Central Sudanic languages

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Central Sudanic
CAR, Chad, South Sudan, Uganda, Congo (DRC), Cameroon
Linguistic classification: Nilo-Saharan?
  • Central Sudanic
ISO 639-5: csu
Glottolog: cent2225[1]

Central Sudanic is a family of about sixty languages which have been included in the proposed Nilo-Saharan language family. Central Sudanic languages are spoken in the Central African Republic, Chad, South Sudan, Uganda, Congo (DRC), and Cameroon. They include the Pygmy languages Efé and Asoa.

Blench (2011) suggests that Central Sudanic influenced the development of the noun-class system characteristic of the Niger–Congo languages.


About six groups of Central Sudanic languages are generally accepted as valid, but their interrelationships are not clear. They are customarily divided into East and West branches, though this has not been demonstrated. Eastern Central Sudanic languages (not to be confused with Eastern Sudanic languages) include such languages as Lendu, Mangbetu, and Lugbara, and are concentrated in the northeast corner of DR Congo. The western division includes Bongo–Bagirmi and Kresh, which are scattered across Chad, the CAR, and South Sudan.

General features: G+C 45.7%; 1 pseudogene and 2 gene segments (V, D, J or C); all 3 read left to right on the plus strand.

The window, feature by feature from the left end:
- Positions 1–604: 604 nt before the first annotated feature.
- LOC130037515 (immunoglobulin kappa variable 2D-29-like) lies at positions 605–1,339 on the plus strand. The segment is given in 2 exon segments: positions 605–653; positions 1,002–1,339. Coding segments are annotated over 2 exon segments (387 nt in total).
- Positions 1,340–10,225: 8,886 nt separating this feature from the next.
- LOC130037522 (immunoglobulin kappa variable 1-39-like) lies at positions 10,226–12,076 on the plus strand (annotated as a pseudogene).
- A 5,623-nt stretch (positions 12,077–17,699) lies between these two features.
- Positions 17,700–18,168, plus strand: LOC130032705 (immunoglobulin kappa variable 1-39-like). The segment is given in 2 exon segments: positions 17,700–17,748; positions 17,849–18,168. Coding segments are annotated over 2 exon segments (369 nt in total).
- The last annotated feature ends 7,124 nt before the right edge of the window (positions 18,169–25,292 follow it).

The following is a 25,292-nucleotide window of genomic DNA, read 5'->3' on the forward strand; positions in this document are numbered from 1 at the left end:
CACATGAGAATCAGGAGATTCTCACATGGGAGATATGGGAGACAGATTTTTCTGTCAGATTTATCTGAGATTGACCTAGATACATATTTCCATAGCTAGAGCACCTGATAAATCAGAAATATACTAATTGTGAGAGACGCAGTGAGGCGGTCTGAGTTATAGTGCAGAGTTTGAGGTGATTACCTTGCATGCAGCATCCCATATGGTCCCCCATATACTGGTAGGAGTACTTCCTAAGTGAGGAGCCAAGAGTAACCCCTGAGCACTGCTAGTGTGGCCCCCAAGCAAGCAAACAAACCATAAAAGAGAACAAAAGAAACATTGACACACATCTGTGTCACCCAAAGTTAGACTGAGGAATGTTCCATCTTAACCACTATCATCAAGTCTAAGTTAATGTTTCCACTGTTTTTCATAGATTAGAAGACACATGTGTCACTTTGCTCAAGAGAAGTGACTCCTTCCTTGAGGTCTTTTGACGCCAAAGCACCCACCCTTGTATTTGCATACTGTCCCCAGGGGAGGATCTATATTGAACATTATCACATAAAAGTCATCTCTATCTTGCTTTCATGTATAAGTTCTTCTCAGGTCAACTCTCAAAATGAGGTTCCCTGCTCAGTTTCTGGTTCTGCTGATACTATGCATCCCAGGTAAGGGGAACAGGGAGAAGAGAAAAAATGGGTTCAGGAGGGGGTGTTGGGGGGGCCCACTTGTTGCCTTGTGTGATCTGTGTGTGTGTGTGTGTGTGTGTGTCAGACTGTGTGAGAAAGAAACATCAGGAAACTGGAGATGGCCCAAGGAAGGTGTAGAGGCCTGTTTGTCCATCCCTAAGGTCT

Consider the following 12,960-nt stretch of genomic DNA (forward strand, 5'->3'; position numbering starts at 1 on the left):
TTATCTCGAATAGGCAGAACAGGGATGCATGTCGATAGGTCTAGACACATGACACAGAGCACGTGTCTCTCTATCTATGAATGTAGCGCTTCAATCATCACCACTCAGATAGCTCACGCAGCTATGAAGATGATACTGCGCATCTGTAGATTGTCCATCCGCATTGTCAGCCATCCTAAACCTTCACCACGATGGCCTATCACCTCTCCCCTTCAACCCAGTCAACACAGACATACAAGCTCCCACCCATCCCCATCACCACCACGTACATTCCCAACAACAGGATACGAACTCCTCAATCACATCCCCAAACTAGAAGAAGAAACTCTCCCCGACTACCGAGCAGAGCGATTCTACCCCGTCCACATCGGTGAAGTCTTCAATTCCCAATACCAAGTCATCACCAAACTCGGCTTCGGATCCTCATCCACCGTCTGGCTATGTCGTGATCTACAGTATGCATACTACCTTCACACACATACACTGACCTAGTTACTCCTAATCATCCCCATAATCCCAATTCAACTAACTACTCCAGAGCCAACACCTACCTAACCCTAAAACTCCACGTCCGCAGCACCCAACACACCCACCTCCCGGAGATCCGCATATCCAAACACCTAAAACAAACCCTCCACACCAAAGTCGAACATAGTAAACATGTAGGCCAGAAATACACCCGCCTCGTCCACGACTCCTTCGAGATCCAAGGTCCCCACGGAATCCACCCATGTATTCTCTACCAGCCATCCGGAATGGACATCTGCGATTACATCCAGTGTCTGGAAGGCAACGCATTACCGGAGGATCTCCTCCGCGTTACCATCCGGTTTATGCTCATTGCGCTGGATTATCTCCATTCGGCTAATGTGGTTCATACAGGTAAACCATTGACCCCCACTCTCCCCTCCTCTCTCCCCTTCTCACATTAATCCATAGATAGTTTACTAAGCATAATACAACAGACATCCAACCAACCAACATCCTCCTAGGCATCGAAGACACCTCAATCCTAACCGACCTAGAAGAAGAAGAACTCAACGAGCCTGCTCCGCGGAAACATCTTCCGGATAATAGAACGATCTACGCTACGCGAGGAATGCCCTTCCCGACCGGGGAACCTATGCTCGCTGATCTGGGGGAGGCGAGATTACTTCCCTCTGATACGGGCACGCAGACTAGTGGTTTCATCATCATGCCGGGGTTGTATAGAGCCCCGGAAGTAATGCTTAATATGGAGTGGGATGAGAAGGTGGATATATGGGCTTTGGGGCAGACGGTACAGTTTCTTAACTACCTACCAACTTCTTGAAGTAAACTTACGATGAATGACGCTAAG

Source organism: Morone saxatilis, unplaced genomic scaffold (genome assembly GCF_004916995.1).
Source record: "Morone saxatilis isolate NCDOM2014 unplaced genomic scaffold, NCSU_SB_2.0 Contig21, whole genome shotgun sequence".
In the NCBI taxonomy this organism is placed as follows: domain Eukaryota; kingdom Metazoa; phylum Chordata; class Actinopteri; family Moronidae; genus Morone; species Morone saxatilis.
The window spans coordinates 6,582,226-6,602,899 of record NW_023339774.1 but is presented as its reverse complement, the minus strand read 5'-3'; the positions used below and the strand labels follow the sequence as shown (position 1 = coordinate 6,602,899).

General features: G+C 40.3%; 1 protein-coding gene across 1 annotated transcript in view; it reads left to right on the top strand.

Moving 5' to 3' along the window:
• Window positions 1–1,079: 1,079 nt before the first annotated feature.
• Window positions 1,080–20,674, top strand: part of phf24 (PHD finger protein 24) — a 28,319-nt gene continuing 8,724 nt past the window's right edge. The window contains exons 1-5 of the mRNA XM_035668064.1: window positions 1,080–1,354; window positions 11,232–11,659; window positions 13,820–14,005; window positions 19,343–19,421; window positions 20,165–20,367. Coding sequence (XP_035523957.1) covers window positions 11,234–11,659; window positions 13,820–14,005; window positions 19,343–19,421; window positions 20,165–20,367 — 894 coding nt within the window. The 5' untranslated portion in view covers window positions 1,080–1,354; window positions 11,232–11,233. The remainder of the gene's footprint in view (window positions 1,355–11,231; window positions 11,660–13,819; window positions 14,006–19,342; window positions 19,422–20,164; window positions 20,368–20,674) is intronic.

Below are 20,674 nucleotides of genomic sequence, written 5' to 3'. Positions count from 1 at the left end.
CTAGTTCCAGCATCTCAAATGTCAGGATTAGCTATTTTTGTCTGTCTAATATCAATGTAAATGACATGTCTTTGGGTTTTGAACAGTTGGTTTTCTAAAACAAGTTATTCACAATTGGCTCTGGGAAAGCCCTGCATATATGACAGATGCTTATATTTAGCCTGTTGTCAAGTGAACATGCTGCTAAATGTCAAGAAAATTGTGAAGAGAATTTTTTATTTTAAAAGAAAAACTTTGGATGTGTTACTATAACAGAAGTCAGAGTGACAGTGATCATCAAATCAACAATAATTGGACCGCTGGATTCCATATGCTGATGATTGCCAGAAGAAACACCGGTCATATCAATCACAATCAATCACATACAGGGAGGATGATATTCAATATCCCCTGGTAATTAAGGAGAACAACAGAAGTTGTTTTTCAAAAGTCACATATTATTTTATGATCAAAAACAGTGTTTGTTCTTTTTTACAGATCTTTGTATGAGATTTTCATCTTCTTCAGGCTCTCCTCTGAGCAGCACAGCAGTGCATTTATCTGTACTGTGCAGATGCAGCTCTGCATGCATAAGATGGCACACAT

Central Sudanic 
 Western   (Bongo–Kresh) 

Bongo–Bagirmi (40 languages)

? Kresh languages (2)

 Eastern   (Lendu–Mangbetu) 

Mangbetu (2–3)

Mangbutu–Lese (5)

Lendu (2–3)

Moru–Madi (10)

Starostin (2011) notes that the poorly attested language Mimi of Decorse is suggestive of Central Sudanic, though he provisionally treats it as an isolate. The inclusion of Kresh has yet to be demonstrated (Boyeldieu 2010).


  1. ^ Nordhoff, Sebastian; Hammarström, Harald; Forkel, Robert; Haspelmath, Martin, eds. (2013). "Central Sudanic". Glottolog. Leipzig: Max Planck Institute for Evolutionary Anthropology. 
  • Roger Blench. 2011. "Can Sino-Tibetan and Austroasiatic help us understand the evolution of Niger-Congo noun classes?",[1] CALL 41, Leiden.
  • Starostin, George. On Mimi, Journal of Language Relationship, v. 6, 2011, pp. 115–140.

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